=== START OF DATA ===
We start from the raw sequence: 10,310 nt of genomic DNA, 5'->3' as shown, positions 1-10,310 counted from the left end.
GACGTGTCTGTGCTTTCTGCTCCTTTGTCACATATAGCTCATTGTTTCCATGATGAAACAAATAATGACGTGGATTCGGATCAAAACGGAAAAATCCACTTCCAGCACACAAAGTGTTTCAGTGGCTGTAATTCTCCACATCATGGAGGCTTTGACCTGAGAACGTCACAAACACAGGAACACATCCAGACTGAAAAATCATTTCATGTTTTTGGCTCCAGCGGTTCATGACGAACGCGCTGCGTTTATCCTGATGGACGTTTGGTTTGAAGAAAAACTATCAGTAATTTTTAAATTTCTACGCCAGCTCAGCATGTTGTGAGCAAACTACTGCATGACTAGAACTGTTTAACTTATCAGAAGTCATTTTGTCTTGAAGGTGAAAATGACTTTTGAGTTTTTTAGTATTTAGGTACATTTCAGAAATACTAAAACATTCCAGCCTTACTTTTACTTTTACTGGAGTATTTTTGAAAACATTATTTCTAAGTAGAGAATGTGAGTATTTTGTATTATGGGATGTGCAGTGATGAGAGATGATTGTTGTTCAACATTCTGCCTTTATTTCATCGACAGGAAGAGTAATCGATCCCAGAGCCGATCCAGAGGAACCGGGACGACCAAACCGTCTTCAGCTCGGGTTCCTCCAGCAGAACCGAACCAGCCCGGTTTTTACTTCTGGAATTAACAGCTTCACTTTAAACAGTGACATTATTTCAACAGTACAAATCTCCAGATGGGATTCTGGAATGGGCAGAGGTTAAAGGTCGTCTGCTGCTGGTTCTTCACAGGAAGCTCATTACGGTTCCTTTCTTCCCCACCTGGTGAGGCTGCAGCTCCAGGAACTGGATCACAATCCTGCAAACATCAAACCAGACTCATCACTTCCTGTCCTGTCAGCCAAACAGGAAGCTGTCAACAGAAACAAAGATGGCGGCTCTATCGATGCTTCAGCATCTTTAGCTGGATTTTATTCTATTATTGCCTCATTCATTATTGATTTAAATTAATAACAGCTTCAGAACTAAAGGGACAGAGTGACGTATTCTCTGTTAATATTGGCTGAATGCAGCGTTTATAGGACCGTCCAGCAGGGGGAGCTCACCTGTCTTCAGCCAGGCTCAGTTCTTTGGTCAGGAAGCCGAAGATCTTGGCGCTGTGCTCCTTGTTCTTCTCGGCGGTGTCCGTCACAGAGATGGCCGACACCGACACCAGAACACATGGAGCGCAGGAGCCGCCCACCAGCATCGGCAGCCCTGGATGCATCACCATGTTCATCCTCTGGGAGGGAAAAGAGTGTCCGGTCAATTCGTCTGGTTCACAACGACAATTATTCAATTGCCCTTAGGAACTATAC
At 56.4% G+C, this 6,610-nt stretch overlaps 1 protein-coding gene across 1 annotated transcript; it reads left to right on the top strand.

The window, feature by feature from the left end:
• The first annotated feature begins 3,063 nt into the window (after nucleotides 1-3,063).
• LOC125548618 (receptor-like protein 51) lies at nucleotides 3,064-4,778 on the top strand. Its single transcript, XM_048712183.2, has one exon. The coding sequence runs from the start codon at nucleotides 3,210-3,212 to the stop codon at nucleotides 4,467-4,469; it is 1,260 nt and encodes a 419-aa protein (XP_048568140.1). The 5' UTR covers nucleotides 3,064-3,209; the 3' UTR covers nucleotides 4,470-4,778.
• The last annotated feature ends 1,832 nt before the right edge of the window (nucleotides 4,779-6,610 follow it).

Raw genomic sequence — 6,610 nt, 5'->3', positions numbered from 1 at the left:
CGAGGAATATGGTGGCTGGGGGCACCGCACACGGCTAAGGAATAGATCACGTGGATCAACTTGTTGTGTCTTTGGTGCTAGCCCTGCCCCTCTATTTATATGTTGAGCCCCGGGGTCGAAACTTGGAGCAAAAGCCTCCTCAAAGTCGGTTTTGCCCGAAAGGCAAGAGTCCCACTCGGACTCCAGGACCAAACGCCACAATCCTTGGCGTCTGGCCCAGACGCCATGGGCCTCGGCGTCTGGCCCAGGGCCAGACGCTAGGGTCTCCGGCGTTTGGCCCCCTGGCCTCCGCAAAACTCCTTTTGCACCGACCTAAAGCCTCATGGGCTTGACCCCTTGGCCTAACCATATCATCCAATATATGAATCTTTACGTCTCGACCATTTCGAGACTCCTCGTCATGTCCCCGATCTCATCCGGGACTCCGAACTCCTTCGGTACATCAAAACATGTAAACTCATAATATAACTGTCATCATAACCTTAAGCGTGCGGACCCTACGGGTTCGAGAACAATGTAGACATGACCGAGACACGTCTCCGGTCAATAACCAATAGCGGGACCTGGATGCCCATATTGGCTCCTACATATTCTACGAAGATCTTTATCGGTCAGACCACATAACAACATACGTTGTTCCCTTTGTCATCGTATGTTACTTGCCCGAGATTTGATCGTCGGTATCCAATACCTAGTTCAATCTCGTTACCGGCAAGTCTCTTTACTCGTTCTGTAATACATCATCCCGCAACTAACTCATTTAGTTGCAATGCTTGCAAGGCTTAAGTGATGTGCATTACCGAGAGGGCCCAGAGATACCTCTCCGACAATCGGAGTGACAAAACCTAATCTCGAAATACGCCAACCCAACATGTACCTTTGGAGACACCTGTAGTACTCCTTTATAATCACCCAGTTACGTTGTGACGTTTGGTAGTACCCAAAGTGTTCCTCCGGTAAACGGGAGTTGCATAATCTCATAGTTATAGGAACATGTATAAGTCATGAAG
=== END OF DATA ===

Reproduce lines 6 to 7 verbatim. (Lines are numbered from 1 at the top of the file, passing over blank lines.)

• LOC125548618 (receptor-like protein 51) lies at nucleotides 3,064-4,778 on the top strand. Its single transcript, XM_048712183.2, has one exon. The coding sequence runs from the start codon at nucleotides 3,210-3,212 to the stop codon at nucleotides 4,467-4,469; it is 1,260 nt and encodes a 419-aa protein (XP_048568140.1). The 5' UTR covers nucleotides 3,064-3,209; the 3' UTR covers nucleotides 4,470-4,778.
• The last annotated feature ends 1,832 nt before the right edge of the window (nucleotides 4,779-6,610 follow it).